How to Cope with Cancer as a Couple


SAN DIEGO, CALIF. (Ivanhoe Newswire) — A cancer diagnosis is life-changing, not only for the people who are diagnosed, but also for their loved ones. Often relationships are impacted by the stress of the unknown.

Now, a new one-of-a-kind program has been developed to help couples cope with cancer together.

Denise and Kim Griffin are celebrating 29 sweet years together. But their relationship was tested when Denise was diagnosed with stage four breast cancer.

Denise says, “It was in seven lymph nodes and now it’s spread to my spine and my bones.”

They were faced with creating a new normal.

Kim says, “I knew I had a new role to play.”

City of Hope is helping couples with a first of its kind counseling program.

Lynne Thomas, Social Worker at City of Hope says, “What happens often for a person when they’re going through treatment is they lose so much control.”

“I want him not to control my life. I wanna live my life.” Says Denise.

And remember to choose words wisely.

Denise says, “He was saying that he was my caregiver, and I don’t feel like he’s my caregiver.”

Thomas says, “They came up with another name, she said, ‘I see you as my support person.’”

Kim says, “The number one thing I learned in the counseling is to communicate.”

Denise says, “I think I’ve learned that I can open up, but he hears me more.”

Also, don’t feel like you have to fix every problem.

Thomas says, “Just listen. Don’t minimize it. Don’t dismiss it.”

And don’t let the cancer become your only connection.

“Understanding what makes your partner feel alive, what gives them quality of life.” Says, Thomas.

Kim and Denise built a rock garden of love.

Denise says, “I said instead of giving me flowers, paint a rock for me.”

Reminding them every day what is important.

Denise says, “We don’t let one day go by that we don’t tell each other that we love them.”

The program started with breast cancer patients and is now expanding to patients diagnosed with gastrointestinal and lung cancers, and their partners.  City of Hope wants to see their program spread nationally and internationally.

Contributors to this news report include: Marsha Lewis, Producer; Kyle Fisher, Editor, Matt Goldschmidt, Videographer.



REPORT #3197

BACKGROUND: Cancer affects 1 in 3 people in the United States. It begins when something disrupts the normal cell growth cycle, causing cells to continue multiplying and old or abnormal ones don’t die when they should. As the cancer cells grow out of control, they can displace normal cells, interfering with the body’s normal functions. Cancer can develop in various parts of the body. For example, breast cancer that originates in the breast is still referred to as breast cancer even if it spreads to other parts of the body. There are two main categories are: hematologic (blood) cancers, which include leukemia, lymphoma, and multiple myeloma; and solid tumor cancers, which can affect various organs or tissues. The most common solid tumors include breast, prostate, lung, and colorectal cancers. While these cancers share similarities, they can also differ in terms of growth, spread, and response to treatment. Some cancers grow and spread rapidly, while others grow more slowly. Some are more likely to spread to other parts of the body. Others tend to stay where they started.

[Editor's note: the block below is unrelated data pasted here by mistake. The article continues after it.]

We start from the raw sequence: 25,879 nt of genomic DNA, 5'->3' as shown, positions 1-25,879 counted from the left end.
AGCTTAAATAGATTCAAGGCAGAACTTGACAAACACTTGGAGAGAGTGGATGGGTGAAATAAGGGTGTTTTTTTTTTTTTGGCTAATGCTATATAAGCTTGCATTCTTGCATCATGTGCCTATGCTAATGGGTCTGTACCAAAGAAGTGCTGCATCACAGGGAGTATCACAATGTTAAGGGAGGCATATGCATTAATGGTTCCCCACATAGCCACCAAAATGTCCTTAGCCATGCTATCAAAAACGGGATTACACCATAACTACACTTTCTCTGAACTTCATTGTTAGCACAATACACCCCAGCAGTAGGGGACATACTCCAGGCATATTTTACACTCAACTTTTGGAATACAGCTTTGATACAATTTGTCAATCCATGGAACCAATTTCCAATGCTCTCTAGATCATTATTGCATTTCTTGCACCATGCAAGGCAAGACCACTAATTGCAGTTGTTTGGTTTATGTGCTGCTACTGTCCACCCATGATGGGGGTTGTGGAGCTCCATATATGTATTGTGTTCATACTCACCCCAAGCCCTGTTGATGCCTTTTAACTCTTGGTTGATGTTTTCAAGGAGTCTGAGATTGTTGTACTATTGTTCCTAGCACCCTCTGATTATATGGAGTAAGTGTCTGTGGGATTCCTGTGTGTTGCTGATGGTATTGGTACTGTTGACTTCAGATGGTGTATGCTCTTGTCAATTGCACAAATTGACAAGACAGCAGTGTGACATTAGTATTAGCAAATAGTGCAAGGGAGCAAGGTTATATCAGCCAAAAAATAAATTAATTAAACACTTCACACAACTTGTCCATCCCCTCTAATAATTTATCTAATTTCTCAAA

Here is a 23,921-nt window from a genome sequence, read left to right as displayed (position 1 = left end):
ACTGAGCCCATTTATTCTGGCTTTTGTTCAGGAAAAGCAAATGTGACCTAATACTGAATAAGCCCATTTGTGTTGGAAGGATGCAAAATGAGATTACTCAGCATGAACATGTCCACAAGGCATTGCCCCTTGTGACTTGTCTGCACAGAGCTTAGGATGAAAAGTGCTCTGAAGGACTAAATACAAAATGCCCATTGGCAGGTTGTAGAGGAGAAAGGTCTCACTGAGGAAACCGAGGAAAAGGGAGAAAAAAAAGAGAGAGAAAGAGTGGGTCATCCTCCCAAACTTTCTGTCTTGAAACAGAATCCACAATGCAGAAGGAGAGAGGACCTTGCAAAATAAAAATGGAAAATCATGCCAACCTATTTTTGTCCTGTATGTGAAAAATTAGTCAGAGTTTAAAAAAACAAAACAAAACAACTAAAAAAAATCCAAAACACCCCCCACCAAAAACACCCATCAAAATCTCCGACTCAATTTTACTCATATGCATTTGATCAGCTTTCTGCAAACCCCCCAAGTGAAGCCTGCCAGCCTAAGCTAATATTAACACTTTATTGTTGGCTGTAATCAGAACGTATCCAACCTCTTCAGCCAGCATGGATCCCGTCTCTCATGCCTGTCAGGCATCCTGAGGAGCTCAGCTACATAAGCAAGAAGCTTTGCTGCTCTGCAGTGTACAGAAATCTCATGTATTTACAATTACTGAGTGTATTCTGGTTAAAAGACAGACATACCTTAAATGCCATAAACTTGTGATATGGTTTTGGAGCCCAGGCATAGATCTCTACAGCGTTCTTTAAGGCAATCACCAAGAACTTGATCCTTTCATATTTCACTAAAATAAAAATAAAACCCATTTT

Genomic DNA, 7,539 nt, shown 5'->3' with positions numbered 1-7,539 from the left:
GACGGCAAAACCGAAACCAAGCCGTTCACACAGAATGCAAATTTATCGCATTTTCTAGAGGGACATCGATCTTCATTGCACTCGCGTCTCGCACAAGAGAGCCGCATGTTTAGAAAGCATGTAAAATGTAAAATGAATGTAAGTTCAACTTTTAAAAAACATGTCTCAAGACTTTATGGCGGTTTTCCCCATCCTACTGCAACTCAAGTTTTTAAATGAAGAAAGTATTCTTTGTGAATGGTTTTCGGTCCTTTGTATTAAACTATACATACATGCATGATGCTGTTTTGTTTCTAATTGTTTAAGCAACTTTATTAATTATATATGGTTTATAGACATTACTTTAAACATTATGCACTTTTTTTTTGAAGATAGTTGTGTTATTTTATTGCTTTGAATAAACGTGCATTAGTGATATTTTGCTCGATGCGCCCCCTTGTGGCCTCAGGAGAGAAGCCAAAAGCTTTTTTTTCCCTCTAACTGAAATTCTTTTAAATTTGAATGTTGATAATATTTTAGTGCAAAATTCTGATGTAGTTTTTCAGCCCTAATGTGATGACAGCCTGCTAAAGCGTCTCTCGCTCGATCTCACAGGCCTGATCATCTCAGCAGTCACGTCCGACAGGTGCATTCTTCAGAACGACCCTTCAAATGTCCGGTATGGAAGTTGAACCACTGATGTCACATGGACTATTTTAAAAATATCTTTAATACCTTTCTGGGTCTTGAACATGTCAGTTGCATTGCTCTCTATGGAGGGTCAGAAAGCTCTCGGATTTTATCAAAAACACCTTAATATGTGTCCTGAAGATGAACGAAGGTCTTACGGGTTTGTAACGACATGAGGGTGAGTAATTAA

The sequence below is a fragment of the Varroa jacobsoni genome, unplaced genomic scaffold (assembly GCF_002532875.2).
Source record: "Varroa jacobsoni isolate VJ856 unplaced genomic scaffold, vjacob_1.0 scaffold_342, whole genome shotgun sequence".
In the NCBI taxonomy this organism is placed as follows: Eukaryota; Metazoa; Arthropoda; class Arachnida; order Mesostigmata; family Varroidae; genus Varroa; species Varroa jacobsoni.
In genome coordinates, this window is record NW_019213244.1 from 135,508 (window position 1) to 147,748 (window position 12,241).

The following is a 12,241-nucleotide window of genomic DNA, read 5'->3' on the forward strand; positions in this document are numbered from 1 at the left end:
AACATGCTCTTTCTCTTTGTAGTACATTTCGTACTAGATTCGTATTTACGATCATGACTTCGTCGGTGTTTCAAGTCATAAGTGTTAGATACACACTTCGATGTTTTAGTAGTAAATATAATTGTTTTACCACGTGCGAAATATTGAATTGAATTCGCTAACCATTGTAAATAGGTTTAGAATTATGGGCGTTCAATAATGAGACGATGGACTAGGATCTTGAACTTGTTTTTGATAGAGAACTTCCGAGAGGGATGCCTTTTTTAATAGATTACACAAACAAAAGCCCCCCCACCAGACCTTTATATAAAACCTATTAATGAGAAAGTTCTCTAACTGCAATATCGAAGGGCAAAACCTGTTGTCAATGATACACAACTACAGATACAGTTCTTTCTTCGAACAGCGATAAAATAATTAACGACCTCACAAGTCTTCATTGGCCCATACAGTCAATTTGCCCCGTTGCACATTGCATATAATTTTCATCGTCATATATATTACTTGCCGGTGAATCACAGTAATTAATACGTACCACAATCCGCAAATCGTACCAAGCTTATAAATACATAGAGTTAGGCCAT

SYMPTOMS: It is possible to have cancer for years without experiencing any symptoms, while in other cases, cancer can cause noticeable symptoms. Experiencing certain symptoms does not necessarily mean you have cancer. Generally, it’s advised to seek advice from a healthcare provider if there is a persistent change in your body that lasts for more than two weeks. Some common early cancer symptoms include unexplained weight loss, chronic fatigue, and persistent pain. If you smoke or use tobacco, it’s advisable to try to quit. Follow a healthy diet plan, and if you need help managing your weight, consult a healthcare provider for nutritional guidance and weight management programs.


COUPLES WITH CANCER TREATMENT: Cancer can be a huge challenge for relationships. In fact according to a survey, 57.4% of couples reported that cancer played a role in their separation. On average, cancer had an 82.9% influence on relationship breakdown. Even for those who stayed together, 83.7% reported that cancer had an impact on their relationship, with 55.9% describing it as negative. Despite the difficulties, the City of Hope has developed the innovative Couples Coping With Cancer Together program. This program is unique and is part of the regular care provided to patients and families at City of Hope. It’s made to help meet the specific needs of couples facing a cancer diagnosis together, regardless of sexual orientation or relationship status. A clinician meets with the patients and their partners for a joint session before their first visit with the physician. During this session, the clinician shares insights gained from past patients, partners, research, and clinical experience. As well as ways of practical behaviors that will help them best support one another and problem-solve together.


* For More Information, Contact:             Zen Logsdon, Media Relations Manager

City of Hope

Phone: 626-409-9367

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